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Saturday, April 13, 2013


When Sir Isaac Newton was asked why he was able to achieve so much in science, he simply replied it was because he stood on the shoulders of the giants before him! Indeed, the history of the growth of science is a history of standing on the shoulders of giants. That is why we can say that Einstein’s relativity theory is a restructuring of Newton’s theory of universal gravitation in a way which brought about new knowledge or growth of knowledge.

The intention of this article is not to seek to restructure or re-order the current meteorological paradigm which make predictions about hurricanes. I would be na├»ve to entertain that type of wishful thinking. But I would be happy if I could stand on the shoulders of hurricane forecasting giants and see a little further ahead as my contribution to that area. The bottom line is hurricanes are a threat to me personally and to my little island – a massive threat of which we  have booth been victims - and sometimes I say to myself that “I wish I could do something to help in the attenuation of hurricanes”. And I know that there are so many people who think like me in this regard.

It is against this background that I have penned this article which I hope will in a small way at least contribute to the store of knowledge and perhaps remotely to the growth of knowledge in that area.

Three major forecasters have released their predictions for this year’s hurricane season and there appears to be much consensus among them. The table summarises those predictions:

No of storms
No of hurricanes
Major storms
Weather Bell
Weather Services

If those predictions turn out to be right, then the Caribbean may be in serious trouble!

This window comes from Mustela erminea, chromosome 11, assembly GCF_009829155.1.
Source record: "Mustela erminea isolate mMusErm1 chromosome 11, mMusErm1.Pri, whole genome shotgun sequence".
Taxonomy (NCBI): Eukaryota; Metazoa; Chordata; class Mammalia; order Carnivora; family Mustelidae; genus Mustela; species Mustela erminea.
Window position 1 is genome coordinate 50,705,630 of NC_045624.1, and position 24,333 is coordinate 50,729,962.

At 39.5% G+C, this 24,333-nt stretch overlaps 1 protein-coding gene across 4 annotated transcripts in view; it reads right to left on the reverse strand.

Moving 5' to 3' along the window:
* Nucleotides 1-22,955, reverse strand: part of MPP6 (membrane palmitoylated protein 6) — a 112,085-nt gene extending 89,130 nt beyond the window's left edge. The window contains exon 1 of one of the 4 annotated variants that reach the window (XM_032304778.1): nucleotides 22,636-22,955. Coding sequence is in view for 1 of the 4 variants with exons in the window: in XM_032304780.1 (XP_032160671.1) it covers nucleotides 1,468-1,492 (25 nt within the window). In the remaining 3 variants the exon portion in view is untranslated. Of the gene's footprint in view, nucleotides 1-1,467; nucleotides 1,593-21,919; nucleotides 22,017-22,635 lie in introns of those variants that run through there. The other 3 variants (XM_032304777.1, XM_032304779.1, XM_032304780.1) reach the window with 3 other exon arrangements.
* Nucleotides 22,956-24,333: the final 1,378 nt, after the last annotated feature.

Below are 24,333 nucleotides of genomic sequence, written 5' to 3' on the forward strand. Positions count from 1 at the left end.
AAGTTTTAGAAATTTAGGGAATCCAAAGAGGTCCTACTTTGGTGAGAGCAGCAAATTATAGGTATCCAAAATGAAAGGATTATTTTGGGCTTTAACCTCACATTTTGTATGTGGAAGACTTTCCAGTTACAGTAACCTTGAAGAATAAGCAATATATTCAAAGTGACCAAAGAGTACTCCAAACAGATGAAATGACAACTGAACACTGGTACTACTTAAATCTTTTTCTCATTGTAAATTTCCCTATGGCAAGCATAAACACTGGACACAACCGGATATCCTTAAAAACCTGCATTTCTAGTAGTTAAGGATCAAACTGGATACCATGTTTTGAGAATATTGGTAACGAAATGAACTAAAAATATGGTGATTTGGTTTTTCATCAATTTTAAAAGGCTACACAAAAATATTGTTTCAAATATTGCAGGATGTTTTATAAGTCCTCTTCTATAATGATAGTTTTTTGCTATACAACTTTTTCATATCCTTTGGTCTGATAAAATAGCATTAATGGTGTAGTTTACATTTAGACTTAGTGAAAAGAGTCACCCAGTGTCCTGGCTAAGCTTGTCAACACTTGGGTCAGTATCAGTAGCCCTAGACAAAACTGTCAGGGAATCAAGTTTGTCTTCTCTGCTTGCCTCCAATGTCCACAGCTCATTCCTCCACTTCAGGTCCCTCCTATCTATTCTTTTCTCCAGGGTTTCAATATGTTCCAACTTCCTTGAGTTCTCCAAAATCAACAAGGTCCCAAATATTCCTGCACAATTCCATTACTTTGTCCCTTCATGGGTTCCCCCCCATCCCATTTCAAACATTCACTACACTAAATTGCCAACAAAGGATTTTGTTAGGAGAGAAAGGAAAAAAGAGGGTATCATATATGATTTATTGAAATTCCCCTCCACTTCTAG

But can we or should we trust those predictions? They may have high levels of statistical confidence, but the major questions is: how much of the “statistical variance” have they explained? A model can have a 99% “confidence level” but may only explain 25% of “the variance”, leaving a massive 75% of unexplained variance. Is that the case of the predictive models for Atlantic hurricanes?

In the past, I have argued that  meteorological predictions are derived from “scientific measurements”, but because of the dynamic and unpredictable nature of weather, they are largely imprecise and in many cases seemingly “pseudo-scientific”. Weather behaviour tends to be like human behaviour. It is multi-plastic, multidimensional and multivariate and these introduce a wide margin of error in measurements and predictions.

Let’s look at the variables that generally constitute a prediction model. They are: El Nino phenomenon, wind shear and changes in heat. Meteorologists postulate that the presence of those three factors can significantly inhibit or undermine the formation of a tropical cyclone. Indeed, they do so and do so very well; but the big question is: are they the only variables in the equation? Obviously, they are not! That is why the models are never fool-proof! So then, what are the missing elements?